2/3–1 oz

12 hrs

May be applied from the 2-leaf stage through layby (before head emergence) to control nutsedge and other broadleaf weeds. Do not apply more than 1 oz/A/yr. Applications to a stressed crop will increase injury for 7–10 days.

Pendimethalin

(Prowl H20)

(culti-spray)

3

1.5 pt

 

24 hrs

For extended control of late-season grasses, cultivate so that brace roots and stems are covered and protected when sorghum is 4 inches tall or in the 2-leaf stage. Immediately spray with Prowl. If rainfall (0.5 inches) is not received within 7 days after application, incorporate with a sweep-type or rolling cultivator. Can be tank-mixed with atrazine.

Nicosulfuron

Zest WDG

2

0.67–1.33 oz

4 hrs

Useonly on GRAIN SORGHUM VARIETIES containing The Dupont (Corteva) INZEN HERBICIDE TOLERANT TRAIT. Can be broadcast applied from emergence up to 20 inches tall. Optimum crop tolerance when applied to 4- to 20-inch grain sorghum. Do not apply to grain sorghum taller than 20 inches. Maximum of 1.8 oz/A of ZEST can be applied per season or year. Add surfactant (a nonionic surfactant at 1 qt; or crop oil concentrate at 1 gal per 100 gal of spray solution). Use 2 qt/A of 28% N or 32% N urea ammonium nitrate (UAN), or 2 lb/A of ammonium sulfate (AMS). Read and follow the label for tank-mix options. Zest WDG has a long Rotational Interval for some crops; refer to Rotational Crop Guideline on the label before applying this herbicide.

1 Concep III, manufactured by Syngenta Corp., is a seed protectant applied to sorghum seed to minimize injury when the herbicides Dual Magnum or Dual II Magnum are used on sorghum for weed control. Screen, manufactured by Monsanto Company, is a seed protectant applied to sorghum seed to minimize injury when the herbicides Dual Magnum or Dual II Magnum are used on sorghum for weed control.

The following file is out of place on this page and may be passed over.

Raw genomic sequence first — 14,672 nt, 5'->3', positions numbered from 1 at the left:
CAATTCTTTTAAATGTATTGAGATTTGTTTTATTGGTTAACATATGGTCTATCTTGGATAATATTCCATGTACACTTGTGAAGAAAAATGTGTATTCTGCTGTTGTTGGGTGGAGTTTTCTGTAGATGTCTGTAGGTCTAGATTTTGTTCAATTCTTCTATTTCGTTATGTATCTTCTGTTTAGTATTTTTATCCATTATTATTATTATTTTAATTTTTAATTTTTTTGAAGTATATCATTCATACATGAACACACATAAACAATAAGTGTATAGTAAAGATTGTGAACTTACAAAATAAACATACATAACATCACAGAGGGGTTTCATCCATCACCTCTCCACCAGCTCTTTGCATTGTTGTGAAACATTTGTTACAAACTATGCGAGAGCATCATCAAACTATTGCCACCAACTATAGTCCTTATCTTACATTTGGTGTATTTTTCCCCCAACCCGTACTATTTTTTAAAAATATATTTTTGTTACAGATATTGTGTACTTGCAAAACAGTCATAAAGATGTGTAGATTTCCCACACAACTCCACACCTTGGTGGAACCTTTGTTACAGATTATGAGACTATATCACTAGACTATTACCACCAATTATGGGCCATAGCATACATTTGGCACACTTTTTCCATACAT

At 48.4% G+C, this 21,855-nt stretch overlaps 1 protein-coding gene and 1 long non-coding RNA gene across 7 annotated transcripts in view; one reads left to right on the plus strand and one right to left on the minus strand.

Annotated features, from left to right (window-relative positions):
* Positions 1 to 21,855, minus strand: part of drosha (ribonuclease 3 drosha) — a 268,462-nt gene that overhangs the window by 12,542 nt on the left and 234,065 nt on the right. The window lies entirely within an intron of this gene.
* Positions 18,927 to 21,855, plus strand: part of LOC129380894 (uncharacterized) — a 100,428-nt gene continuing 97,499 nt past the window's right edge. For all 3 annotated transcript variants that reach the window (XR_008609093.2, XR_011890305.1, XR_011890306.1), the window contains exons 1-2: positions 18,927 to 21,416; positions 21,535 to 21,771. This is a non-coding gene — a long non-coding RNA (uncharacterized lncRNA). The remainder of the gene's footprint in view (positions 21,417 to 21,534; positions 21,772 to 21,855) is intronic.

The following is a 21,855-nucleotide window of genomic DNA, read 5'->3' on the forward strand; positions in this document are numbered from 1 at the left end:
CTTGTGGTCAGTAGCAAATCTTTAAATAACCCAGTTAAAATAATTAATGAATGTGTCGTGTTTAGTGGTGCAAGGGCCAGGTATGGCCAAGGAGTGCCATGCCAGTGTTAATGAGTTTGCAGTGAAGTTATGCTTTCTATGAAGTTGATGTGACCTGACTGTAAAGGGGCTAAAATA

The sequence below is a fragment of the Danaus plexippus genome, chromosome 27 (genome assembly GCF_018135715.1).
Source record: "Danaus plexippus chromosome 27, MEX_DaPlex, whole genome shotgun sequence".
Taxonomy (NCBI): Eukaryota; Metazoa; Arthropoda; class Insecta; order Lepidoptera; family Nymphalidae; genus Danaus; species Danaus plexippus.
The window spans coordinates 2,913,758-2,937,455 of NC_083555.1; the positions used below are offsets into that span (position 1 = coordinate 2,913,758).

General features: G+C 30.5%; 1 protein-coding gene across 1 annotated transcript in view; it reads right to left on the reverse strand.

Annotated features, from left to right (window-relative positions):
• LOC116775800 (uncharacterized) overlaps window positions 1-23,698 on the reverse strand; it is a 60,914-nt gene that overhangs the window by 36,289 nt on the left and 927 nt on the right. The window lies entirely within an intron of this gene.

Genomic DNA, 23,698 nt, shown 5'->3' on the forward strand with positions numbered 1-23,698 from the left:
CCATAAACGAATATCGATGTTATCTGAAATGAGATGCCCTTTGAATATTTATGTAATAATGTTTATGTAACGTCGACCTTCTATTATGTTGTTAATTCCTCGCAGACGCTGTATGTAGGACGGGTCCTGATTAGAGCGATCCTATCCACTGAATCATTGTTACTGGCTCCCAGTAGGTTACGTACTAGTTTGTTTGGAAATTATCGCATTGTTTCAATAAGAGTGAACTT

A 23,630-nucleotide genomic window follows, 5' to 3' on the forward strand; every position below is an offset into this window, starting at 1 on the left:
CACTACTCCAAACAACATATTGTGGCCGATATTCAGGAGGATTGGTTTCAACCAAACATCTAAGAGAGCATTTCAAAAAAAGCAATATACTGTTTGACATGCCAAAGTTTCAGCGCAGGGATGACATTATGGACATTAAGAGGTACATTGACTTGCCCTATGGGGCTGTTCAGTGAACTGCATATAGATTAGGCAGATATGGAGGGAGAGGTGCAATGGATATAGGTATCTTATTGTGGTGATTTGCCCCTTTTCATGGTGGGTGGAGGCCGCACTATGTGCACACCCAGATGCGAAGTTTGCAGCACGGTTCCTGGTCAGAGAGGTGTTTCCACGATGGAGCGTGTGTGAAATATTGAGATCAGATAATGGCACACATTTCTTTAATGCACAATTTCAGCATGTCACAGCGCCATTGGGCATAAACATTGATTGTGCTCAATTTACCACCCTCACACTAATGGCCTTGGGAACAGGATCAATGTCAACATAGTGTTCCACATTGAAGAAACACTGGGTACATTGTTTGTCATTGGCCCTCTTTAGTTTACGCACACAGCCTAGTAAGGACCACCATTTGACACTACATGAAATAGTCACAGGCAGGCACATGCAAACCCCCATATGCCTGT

2 Observations in wheat fields indicate crop damage when 2,4-D is tank-mixed with liquid nitrogen. This also may be evident with other herbicide-nitrogen mixtures. To avoid possible damage and obtain better weed control, herbicides and nitrogen should be applied separately.

3 WARNING: THE FOLLOWING STATEMENT HAS BEEN ADDED TO THE ATRAZINE LABEL. THIS STATEMENT SHOULD BE HEEDED BY ALL PROSPECTIVE USERS AND STEPS SHOULD BE TAKEN TO COMPLY WITH THIS LABEL CHANGE.

ATRAZINE IS A CHEMICAL WHICH CAN TRAVEL (SEEP OR LEACH) THROUGH SOIL AND CAN CONTAMINATE GROUNDWATER AS A RESULT OF AGRICULTURAL USE. ATRAZINE HAS BEEN FOUND IN GROUNDWATER AS A RESULT OF AGRICULTURAL USE. USERS ARE ADVISED NOT TO APPLY ATRAZINE WHERE THE WATER TABLE (GROUNDWATER) IS CLOSE TO THE SURFACE AND WHERE THE SOILS ARE VERY PERMEABLE, i.e., WELL-DRAINED SOILS SUCH AS LOAMY SANDS. YOUR LOCAL AGRICULTURAL AGENCIES CAN PROVIDE FURTHER INFORMATION ON THE TYPE OF SOIL IN YOUR AREA AND THE LOCATION OF GROUNDWATER. IN ADDITION, SOME PRODUCT LABEL STATEMENTS INCLUDE AS A FURTHER QUALIFICATION OF RISKY SOILS, SOILS CONTAINING SINKHOLES OVER LIMESTONE BEDROCK, SEVERELY FRACTURED SURFACES, AND SUBSTRATES WHICH WOULD ALLOW DIRECT INTRODUCTION INTO AN AQUIFER.

4 See fact sheet SS-AGR-12, Florida’s Organo-Auxin Herbicide Rule, for state rules pertaining to application of organo-auxin herbicides in Florida.

Herbicide recommendations in this report are contingent upon their registration by the Environmental Protection Agency. If a registration is canceled, the herbicide would no longer be recommended.

Peer Reviewed

Publication #SS-AGR-06

Date: 2022-01-06
Brecke, Barry J
Ferrell, Jason A
MacDonald, Gregory
Agronomy Department

Related Topics

Management

About this Publication

This document is SS-AGR-06, one of a series of the Agronomy Department, UF/IFAS Extension. Original publication date January 2000. Revised November 2007, April 2012, and January 2022. Visit the EDIS website at https://edis.ifas.ufl.edu for the currently supported version of this publication.

About the Authors

J. A. Ferrell, professor, Agronomy Department; G. E. MacDonald, professor, Agronomy Department; B. J. Brecke, professor emeritus, Agronomy Department, UF/IFAS West Florida Research and Education Center, Jay, FL; and P. Devkota, assistant professor, Agronomy Department, UF/IFAS West Florida Research and Education Center, Milton, FL; UF/IFAS Extension, Gainesville, FL 32611. Original written by: J. A. Ferrell; revised by: P. Devkota.

Contacts

  • Pratap Devkota

The use of trade names in this publication is solely for the purpose of providing specific information. UF/IFAS does not guarantee or warranty the products named, and references to them in this publication do not signify our approval to the exclusion of other products of suitable composition.

All chemicals should be used in accordance with directions on the manufacturer's label.